“They have not given any alternatives. In some contexts, they have even moved backward, supporting the monarchical system, while opposing secularism and federalism,” Maharjan told the Post.
Experts also claim that the term ‘alternative forces’ has been widely misinterpreted in many contexts.
Even though it is talking about alternative politics, Rastriya Prajatantra Party is not an alternative force, as they are guided by regressive thinking, argued Pyakurel.
According to him, the alternative forces ideally carry and implement the agenda of national development, incorporating all the social and political structures.
CK Lal, a political commentator who is also a columnist for the Post, said alternative politics emerges either from marginalised groups or from a rebellion in dominant groups.
The alternative to democracy is only the advancement of democracy, Pyakurel further said.
Alternative politics is not about alternative faces, it should be alternative agendas, policies and ideologies, said Lal.
“The alternative forces should continuously raise crucial issues that have been ignored by mainstream parties. But the parties claiming to be alternative forces have failed in this context too,” said Maharjan, the political analyst. “No one has launched a movement based on agenda and issues to prove themselves as an alternative force.”
The Janata Samajbadi Party, which had claimed to be an alternative force during its launch, is struggling to make itself relevant in its own base—the Madhesh province. It won leadership positions in just 25 local units out of the total 136 in the province in the 2022 local elections.
Bibeksheel Sajha Party has remained vocal about alternative politics since its early days and projects itself as the flag bearer of the political discourse. The party’s leaders, however, agree that alternative forces are now weakened to a degree.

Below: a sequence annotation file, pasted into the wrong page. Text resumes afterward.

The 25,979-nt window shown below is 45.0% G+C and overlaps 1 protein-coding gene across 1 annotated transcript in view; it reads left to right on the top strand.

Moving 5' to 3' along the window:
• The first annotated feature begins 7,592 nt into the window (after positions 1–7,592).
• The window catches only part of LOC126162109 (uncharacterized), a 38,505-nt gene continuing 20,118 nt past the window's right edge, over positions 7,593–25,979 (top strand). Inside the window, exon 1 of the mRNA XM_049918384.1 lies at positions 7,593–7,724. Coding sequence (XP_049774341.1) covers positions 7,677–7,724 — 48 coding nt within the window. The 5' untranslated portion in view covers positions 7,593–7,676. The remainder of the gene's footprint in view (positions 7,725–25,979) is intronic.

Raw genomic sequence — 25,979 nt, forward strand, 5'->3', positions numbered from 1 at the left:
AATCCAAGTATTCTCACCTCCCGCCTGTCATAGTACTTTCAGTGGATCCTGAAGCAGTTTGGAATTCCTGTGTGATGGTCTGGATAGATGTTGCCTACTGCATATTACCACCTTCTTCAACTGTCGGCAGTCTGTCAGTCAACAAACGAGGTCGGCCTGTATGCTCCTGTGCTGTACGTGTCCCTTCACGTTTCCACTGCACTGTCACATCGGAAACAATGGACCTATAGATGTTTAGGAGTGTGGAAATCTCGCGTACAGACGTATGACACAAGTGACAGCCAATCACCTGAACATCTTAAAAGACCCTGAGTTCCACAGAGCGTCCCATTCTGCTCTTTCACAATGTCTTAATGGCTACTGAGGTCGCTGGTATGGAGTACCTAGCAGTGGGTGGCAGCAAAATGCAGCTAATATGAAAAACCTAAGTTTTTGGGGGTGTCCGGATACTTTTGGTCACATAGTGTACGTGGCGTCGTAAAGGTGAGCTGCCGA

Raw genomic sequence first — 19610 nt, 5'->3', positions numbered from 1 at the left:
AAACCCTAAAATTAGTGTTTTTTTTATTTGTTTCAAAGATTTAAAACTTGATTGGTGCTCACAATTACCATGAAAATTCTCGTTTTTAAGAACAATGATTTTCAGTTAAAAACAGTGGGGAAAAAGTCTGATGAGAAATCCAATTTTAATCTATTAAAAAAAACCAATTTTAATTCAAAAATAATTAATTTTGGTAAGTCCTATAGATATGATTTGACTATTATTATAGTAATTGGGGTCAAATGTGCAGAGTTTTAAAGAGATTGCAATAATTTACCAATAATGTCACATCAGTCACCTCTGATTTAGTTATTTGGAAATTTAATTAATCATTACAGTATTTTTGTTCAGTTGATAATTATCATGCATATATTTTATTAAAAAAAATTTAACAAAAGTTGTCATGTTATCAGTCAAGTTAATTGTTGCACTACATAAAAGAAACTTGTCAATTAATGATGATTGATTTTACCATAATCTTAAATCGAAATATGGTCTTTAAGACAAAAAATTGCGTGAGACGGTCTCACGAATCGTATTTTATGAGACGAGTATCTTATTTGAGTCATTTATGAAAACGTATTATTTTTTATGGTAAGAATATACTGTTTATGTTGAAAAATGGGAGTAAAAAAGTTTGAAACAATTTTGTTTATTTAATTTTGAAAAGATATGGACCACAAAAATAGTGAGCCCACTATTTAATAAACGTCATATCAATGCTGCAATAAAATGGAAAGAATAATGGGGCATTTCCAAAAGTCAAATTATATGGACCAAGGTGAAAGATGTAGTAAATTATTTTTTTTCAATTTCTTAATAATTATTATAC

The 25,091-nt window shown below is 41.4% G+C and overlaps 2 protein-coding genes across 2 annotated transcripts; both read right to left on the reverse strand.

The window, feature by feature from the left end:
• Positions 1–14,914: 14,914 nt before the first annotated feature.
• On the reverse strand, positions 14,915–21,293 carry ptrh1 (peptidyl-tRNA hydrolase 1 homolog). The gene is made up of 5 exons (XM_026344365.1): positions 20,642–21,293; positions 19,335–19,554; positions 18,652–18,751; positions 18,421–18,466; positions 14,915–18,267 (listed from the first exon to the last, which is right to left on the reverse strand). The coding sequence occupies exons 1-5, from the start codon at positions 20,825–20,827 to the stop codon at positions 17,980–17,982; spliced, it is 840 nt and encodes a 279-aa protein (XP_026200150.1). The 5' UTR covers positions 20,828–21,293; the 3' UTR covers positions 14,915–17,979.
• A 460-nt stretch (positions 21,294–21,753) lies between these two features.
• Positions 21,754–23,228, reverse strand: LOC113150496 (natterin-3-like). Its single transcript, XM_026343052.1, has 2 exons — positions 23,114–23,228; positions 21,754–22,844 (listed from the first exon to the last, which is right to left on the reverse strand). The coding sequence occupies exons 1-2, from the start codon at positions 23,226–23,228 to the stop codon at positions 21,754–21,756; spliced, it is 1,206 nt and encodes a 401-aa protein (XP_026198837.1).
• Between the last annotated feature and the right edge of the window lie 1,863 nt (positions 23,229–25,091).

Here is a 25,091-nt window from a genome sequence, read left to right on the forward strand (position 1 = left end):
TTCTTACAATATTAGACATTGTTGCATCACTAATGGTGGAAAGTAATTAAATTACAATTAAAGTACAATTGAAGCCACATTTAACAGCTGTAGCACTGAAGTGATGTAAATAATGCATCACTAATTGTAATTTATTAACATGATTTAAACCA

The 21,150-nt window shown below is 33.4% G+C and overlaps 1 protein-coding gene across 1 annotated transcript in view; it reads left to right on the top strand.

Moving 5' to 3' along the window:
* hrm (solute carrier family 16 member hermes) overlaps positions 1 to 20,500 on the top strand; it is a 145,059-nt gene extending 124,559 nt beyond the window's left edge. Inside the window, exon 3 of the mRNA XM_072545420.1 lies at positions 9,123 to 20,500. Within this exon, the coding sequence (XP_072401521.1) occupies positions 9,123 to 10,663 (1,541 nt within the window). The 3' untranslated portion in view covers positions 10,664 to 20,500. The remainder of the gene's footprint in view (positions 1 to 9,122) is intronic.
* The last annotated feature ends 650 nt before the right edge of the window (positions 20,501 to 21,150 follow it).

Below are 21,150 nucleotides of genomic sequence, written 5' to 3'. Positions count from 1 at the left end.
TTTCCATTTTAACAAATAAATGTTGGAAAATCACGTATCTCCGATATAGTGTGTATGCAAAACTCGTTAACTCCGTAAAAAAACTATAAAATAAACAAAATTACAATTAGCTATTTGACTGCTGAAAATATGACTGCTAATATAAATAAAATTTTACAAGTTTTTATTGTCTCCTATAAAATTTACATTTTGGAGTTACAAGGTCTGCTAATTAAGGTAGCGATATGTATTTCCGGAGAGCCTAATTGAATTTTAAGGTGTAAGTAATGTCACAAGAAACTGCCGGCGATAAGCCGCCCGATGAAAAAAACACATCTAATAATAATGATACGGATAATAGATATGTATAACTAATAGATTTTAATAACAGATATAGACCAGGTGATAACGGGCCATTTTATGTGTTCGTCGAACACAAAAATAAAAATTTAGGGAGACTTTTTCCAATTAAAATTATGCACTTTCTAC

Samikshya Baskota, Bibeksheel Sajha chair, said the alternative forces and the leaders who carry alternative agendas are weak at present as they have remained disunited. “They are scattered because of their craving for power, or their novel ideas and agenda.”
Also, according to Baskota, people are reluctant to join new forces which are yet to take firm ground and this makes the process of breaking the syndicate of large and traditional political forces harder.
“The alternative forces in Nepal appear unwilling to coalesce to form an alliance, which would make them stronger. This has pushed the alternative forces into a quagmire,” she further said.
Parties that claim themselves to be alternative forces faced disappointing results in the last local elections.
The right-wing Rastriya Prajatantra Party, which is talking about alternative politics, won only four local unit chiefs in the local elections. Bibeksheel Sajha did not win a single local unit chief.
Observers say the ‘alternative forces’ do not have much hope in the upcoming polls too.
“Some of them are so interested in power that they have forgotten their agendas completely. They don’t ignite hope, so their prospects are dim,” he said.
Those who have been claiming themselves as alternative forces are merely covering up their frustrations, said Lal. “They are not committed. They just say so to say so. That’s why they will fail to gain public trust.”